Is ISIS Violence A Sign Of A Permanent Sunni-Shiite Rift?

The conflict in Iraq is rooted in long-running ethnic and religious divisions. Middle East analyst Phebe Marr tells NPR's Scott Simon why political reconciliation appears nearly impossible.

Copyright © 2014 NPR. For personal, noncommercial use only. See Terms of Use. For other uses, prior permission required.

SCOTT SIMON, HOST:

This is WEEKEND EDITION from NPR News. I'm Scott Simon. This week's events in Iraq have prompted some to consider if the nation might, or event should, break apart into separate Sunni, Shiite and Kurdish nations. The fighting and rapid territorial gains are fanning the political aspirations of groups that have long felt marginalized, and at times, many have been brutally suppressed.

We're joined now by Phebe Marr, the author of "The Modern History Of Iraq." Thanks so much for being with us.

PHEBE MARR: My pleasure.

SIMON: ISIS is so often called extremist and brutal - are they?

MARR: Yes. According to their record, they certainly are. They do beheadings. They are responsible, of course, for car bombs that blow up people in marketplaces. They are conducting assassinations, and they make their strict rules very clear. They also have very strict religious provisions. They've told women they should stay in the house unless there's an emergency. Men are supposed to grow beards. Of course, they enforce strict dress codes - no drinking, smoking. All of these things are, of course, much more restrictive and stricter than most Muslims in Iraq are used to.

SIMON: Does ISIS pose a threat to the U.S. or U.S. interests?

MARR: Yes, it certainly does. How severe that threat is remains to be seen, but any place where there are political spaces, where groups like this can get a foothold, can grow, get a base, so to speak, where they can plot and plan - is a threat not only to the countries they're in - to the neighbors who may be our allies, and in the case of Turkey, a NATO partner. But most significantly now, many of their recruits are coming from Europe and even some from the United States. They're being trained, indoctrinated, and they're going to be sent home to wait orders to conduct operations there.

SIMON: When you say sent home, do you mean Turkey? Do you mean Germany? Do you mean Cleveland?

MARR: Yes, that's right. For example, if you - you've got a Muslim, a hyphenated Muslim, an Iraqi-American, a Somali-American, you know, Pakistani-American, somebody who might be caught up in the propaganda, recruited by these people. He is an American, has an American passport and could be sent back here to be part of a sleeper cell to conduct operations later on. That's the sort of long-term fear and worry that the Europeans and the Americans have with the ingathering of large ISIS groups like this.

SIMON: And do you see this fight between ISIS and the Muslim Shiite government of Iraq as fitting into an all-out battle between Sunni and Shia that spills over several national boundaries?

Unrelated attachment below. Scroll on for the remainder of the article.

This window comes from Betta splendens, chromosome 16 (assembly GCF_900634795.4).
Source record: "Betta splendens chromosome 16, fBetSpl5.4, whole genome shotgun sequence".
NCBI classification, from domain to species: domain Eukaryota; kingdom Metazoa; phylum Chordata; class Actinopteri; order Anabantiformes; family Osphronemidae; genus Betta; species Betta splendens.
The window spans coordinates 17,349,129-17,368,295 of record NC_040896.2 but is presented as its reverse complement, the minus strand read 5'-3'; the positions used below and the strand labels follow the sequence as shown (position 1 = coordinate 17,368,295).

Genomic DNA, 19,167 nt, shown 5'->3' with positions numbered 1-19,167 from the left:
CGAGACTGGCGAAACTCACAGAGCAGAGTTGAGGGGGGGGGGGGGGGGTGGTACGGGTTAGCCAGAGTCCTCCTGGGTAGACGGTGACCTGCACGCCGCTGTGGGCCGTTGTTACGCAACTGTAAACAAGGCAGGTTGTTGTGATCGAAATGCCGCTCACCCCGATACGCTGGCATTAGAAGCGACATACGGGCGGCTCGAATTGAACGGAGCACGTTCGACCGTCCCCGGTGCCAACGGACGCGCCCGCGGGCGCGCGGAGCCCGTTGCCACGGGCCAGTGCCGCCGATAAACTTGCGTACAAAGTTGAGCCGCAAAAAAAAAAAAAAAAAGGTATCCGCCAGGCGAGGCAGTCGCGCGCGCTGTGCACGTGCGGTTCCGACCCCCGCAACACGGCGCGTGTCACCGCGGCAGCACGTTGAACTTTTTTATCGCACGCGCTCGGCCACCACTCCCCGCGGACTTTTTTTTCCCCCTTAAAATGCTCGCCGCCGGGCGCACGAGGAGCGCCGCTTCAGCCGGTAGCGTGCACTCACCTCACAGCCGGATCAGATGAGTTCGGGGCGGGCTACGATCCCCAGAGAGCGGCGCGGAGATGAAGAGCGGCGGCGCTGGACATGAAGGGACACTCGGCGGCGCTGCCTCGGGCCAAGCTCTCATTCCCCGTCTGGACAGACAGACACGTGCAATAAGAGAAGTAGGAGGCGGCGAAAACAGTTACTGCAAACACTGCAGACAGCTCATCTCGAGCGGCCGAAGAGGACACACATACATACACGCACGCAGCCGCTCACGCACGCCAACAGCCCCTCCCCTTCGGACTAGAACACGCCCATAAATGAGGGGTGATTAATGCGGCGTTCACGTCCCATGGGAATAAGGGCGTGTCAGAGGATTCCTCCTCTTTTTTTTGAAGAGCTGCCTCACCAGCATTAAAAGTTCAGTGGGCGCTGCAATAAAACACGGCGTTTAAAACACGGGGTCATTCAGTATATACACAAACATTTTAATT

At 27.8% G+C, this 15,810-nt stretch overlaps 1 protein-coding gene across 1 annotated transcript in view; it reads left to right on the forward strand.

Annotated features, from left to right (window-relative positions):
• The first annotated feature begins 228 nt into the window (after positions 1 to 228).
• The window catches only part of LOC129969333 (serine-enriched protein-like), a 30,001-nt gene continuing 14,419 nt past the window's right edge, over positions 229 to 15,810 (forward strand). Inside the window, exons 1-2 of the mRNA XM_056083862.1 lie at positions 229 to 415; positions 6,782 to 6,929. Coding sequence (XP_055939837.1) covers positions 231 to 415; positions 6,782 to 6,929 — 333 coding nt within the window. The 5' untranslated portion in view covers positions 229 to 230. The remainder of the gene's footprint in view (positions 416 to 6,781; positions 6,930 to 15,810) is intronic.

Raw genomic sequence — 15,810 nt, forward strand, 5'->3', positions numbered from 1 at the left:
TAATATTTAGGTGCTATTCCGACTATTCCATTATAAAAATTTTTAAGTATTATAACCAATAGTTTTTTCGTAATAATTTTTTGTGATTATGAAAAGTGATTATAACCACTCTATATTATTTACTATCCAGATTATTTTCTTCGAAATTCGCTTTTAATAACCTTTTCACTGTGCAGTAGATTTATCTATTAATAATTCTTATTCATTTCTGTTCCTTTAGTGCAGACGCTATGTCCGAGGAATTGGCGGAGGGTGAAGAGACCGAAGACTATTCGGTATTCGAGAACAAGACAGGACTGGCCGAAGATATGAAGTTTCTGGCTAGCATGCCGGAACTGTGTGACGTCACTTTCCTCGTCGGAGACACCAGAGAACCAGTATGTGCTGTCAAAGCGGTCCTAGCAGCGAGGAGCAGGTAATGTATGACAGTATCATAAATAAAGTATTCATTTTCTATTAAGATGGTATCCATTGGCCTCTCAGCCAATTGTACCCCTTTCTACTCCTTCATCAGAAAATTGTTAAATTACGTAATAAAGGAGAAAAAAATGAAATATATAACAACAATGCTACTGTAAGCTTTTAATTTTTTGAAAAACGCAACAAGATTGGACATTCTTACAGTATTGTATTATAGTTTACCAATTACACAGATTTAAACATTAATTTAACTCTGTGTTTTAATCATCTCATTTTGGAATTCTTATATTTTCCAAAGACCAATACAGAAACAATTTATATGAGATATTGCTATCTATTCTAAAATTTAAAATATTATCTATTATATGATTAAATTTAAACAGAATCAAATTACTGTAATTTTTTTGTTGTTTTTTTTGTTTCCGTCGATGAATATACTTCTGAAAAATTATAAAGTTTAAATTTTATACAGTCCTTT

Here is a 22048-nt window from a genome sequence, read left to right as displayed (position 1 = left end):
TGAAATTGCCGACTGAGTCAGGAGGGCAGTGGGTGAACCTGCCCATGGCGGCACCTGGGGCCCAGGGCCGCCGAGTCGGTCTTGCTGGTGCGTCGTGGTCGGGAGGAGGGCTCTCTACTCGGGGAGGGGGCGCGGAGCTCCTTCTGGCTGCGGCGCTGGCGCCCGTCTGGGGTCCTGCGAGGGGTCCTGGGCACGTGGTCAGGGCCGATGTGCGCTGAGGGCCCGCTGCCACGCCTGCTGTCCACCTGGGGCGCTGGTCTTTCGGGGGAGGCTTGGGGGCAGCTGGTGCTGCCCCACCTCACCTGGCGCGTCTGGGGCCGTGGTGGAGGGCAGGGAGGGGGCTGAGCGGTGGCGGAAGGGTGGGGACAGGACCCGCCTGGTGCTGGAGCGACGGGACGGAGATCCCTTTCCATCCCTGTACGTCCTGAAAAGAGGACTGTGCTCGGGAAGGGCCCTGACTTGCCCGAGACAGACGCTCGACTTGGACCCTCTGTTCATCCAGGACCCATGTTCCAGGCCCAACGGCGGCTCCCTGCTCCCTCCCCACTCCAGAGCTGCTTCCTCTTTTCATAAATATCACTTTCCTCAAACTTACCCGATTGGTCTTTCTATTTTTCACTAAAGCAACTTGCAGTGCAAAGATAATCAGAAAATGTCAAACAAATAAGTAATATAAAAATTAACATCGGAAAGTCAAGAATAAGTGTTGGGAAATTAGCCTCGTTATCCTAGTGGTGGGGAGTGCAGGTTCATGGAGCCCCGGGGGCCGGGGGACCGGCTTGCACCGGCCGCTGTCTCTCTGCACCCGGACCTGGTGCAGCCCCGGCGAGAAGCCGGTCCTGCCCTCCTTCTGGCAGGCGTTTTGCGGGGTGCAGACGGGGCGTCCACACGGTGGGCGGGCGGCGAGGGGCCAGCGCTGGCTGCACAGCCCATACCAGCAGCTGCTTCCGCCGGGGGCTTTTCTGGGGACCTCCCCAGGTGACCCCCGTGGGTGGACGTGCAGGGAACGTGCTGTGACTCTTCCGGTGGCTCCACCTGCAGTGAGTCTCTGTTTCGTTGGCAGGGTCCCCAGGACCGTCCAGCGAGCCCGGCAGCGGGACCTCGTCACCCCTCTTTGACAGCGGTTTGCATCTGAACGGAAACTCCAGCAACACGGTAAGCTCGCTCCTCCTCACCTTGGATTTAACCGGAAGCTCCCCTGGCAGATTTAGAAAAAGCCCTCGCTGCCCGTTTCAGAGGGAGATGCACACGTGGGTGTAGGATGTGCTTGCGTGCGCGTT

MARR: Yes, indeed. ISIS is an offshoot of an earlier group, al-Qaida - either in Iraq. You may remember that we and the Iraqis killed its leader, and that is the group that we subdued when we were there. Now this is a new offshoot, which seems to have gotten its start in Syria, right across the border. They are in control of some Syrian towns, especially Rakha, which is in Northeast Syria near the border with Iraq. They have territory there, and they now have a lot of cells across the border in Iraq. And they - since they straddle the boarder now, they're calling themselves the Islamic State of Iraq and Sham - that's Syria. So they're operating across the Syrian and Iraq border.

SIMON: Historian Phebe Marr serves on the Board of Advisory Editors of the Middle East Journal. Thanks so much for being with us.

MARR: You're welcome.

Copyright © 2014 NPR. All rights reserved. No quotes from the materials contained herein may be used in any media without attribution to NPR. This transcript is provided for personal, noncommercial use only, pursuant to our Terms of Use. Any other use requires NPR's prior permission. Visit our permissions page for further information.

NPR transcripts are created on a rush deadline by a contractor for NPR, and accuracy and availability may vary. This text may not be in its final form and may be updated or revised in the future. Please be aware that the authoritative record of NPR's programming is the audio.

Comments

 

Please keep your community civil. All comments must follow the NPR.org Community rules and terms of use, and will be moderated prior to posting. NPR reserves the right to use the comments we receive, in whole or in part, and to use the commenter's name and location, in any medium. See also the Terms of Use, Privacy Policy and Community FAQ.